Some sanding and filing later . . . the two pieces fit together. By cocking them, I could get access to weld the bolt in place. That is actually a bit of dumb luck . . . there were a couple moments of panic when I thought there would be no way to weld the bolt to the sliding part! Once that weld is in place, the two pieces cannot be separated. Be sure to mask off the sliding parts so welding spatter messes up your nice sliding parts (he says with perfectly clear 20-20 hindsight):

Four views of the finished project. Lots of thick grease on the slides and threads:

Action shots:

Here you can see that the tool's pin punch is pushed in almost all the way. Looking down into the socket you can see the hinge pin getting pushed up:

We used this to remove 3 pins. We did spray the pins with PB Blaster a few hours before. The first one we did gingerly with the hand wrenches, some careful taps with the hammer, etc. The second pin we stuck a deep socket on the impact wrench and let it go . . . worked a charm :)

The clearance is not great, but it does clear. If the paint is precious, please put something between the tool and the paint to protect the paint (2 places). Maybe one of those really thin plastic cutting mats from the kitchen?

Things I would do differently:use only the pin of the punch, seated in a blind hole drilled in the sliding metal. This would also keep the welding from possibly ruining the hardening of the pin, and make the clearance from the body better.
use 1/2 inch stock for the slide, so the 1/2" bolt does not make the assembly permanent. Could probably go without the triangle bits then.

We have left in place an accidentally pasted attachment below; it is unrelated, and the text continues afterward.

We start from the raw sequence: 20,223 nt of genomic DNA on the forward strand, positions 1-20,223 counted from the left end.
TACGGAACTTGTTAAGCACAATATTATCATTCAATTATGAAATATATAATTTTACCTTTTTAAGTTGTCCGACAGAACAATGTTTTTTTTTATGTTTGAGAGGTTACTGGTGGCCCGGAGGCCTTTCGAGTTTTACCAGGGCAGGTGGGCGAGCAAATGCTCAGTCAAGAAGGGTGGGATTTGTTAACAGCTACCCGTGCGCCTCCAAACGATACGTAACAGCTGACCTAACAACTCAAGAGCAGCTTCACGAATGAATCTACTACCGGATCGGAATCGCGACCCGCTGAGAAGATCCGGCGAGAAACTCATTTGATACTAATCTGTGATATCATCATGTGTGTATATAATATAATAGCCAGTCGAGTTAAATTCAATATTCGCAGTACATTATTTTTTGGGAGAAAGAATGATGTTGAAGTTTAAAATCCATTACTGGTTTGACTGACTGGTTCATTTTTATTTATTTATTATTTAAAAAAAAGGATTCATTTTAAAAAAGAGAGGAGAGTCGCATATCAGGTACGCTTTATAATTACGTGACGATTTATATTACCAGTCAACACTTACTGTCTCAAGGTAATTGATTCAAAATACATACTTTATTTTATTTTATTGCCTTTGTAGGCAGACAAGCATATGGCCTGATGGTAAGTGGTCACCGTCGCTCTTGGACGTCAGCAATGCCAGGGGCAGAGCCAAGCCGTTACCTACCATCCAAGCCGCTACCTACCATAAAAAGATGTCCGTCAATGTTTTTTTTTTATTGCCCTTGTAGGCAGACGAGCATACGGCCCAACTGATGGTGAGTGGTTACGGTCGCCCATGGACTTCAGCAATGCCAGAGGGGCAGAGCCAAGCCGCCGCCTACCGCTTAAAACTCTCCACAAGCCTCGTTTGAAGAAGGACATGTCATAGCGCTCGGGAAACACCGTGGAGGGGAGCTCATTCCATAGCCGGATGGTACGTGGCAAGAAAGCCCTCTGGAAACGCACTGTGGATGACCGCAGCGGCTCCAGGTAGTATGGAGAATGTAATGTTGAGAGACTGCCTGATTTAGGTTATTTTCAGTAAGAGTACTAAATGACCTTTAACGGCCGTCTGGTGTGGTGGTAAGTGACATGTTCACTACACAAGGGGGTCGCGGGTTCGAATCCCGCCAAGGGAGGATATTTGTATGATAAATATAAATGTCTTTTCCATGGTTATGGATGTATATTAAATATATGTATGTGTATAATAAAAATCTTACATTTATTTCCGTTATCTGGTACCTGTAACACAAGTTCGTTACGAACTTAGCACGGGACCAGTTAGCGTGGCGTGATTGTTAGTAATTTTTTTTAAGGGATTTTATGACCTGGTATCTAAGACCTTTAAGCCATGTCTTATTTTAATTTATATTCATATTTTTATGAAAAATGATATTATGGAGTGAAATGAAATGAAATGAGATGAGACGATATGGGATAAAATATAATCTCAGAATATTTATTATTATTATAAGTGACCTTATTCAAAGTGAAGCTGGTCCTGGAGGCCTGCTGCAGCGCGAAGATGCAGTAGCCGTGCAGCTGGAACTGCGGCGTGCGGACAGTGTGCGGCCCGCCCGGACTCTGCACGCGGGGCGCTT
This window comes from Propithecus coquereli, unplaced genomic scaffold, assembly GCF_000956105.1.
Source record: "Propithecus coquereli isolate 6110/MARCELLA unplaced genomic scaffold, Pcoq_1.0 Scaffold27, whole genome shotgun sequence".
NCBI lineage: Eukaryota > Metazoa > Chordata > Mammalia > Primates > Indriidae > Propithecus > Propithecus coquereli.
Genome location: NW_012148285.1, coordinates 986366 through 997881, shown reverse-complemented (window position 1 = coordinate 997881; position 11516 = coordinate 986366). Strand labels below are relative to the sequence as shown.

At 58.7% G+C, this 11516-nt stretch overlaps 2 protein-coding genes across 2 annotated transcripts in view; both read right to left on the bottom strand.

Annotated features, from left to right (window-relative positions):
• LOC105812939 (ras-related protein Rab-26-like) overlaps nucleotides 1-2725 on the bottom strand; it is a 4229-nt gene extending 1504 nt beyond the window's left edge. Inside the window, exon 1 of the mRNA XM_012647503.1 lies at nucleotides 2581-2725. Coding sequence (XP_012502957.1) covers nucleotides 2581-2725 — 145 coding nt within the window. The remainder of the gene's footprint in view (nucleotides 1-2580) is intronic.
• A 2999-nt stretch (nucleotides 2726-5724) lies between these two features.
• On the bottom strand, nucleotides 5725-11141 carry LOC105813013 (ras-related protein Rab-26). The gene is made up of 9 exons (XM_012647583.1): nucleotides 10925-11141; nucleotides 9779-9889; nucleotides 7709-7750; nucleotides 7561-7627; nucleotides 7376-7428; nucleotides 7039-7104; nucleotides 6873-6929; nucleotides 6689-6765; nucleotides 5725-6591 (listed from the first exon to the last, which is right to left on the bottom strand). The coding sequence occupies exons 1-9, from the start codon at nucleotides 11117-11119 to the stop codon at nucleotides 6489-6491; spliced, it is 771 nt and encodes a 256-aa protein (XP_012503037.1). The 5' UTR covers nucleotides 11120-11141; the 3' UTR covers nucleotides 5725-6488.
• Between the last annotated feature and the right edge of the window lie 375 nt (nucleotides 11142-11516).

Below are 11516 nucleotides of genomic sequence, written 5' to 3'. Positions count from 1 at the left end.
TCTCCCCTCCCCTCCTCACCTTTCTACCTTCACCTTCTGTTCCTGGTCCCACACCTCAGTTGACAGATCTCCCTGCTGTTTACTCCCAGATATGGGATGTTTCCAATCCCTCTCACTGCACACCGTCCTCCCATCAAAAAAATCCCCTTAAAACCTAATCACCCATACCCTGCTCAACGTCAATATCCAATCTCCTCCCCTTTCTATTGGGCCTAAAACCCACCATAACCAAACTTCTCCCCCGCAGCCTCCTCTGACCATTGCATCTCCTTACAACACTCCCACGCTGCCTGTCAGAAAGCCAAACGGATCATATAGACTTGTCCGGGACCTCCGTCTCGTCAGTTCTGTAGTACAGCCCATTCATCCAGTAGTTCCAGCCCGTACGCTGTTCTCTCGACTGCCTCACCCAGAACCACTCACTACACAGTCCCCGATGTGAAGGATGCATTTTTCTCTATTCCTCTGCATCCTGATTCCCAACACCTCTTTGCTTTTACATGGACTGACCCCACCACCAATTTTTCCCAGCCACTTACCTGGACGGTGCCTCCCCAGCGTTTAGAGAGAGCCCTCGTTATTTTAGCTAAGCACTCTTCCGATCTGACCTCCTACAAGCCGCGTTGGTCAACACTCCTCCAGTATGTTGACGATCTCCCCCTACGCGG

laser/waterjet cut the parts (f you were gonna make more than one)
come up with a stationary bolt, moving nut design so an impact wrench could be used
maybe use the bolt from a gear puller . . . I do not know how long my hardware store bolt and nut arrangement will wear. Well, it certainly seems to have lasted through three operations so far :)In all, the parts cost was less than $100, labor maybe 4-8 hours depending on skill and "design" time.

The best thing? My hinge pins are OUT!

far rider Tue Sep 18, 2012 9:16 am

Very clever. thanks for posting - especially the pics.

far rider Tue Sep 18, 2012 9:17 am

Very clever. thanks for posting - especially the pics.

vaughn bros. Tue Sep 18, 2012 9:51 am


pfcmooney Fri Sep 21, 2012 5:41 am

Damnit, wish the pictures were still showing. :(

baxsie Fri Sep 21, 2012 7:29 am

The pics should still be working. Try reloading and wait. I think that FTP service may be a little flakey :(

talljordan Wed Jul 23, 2014 4:37 pm

Perhaps you should consider mirroring the pictures on thesamba or imgur and providing a link. Your FTP site may not be around in 15 years, but these forums probably will be.

baxsie Wed Jul 23, 2014 5:17 pm

Bagged that FTP server. Have a real server in a real colo, that I can touch. #cloudfail

Dauz Thu Jul 24, 2014 4:39 pm

Do '75s not have bolt plates behind the hinge pillars in which to remove mounting bolts for the doors? Just curious as to why you'd want to remove all of the hinge pins. I'd have thought you'd only remove the top hinge pins to install side view mirror mounts.

baxsie Thu Jul 24, 2014 9:47 pm

They have the bolt plates, but the screws in the bolt plates were rusted frozen and the heads stripped.

Plus the hinges were very stiff.

We ended up removing the hinges first, then removed the screws on the bolt plate by using the weld-inside-a-nut technique, which worked great,

Had I known that technique, we might have avoided removing the hinge pins.

Dauz Thu Jul 24, 2014 9:51 pm

baxsie wrote: They have the bolt plates, but the screws in the bolt plates were rusted frozen and the heads stripped.

Plus the hinges were very stiff.

We ended up removing the hinges first, then removed the screws on the bolt plate by using the weld-inside-a-nut technique, which worked great,

Had I known that technique, we might have avoided removing the hinge pins.

I had the same problem. A $14 pack of easy-outs from Home Depot provided the resolution. :shrug: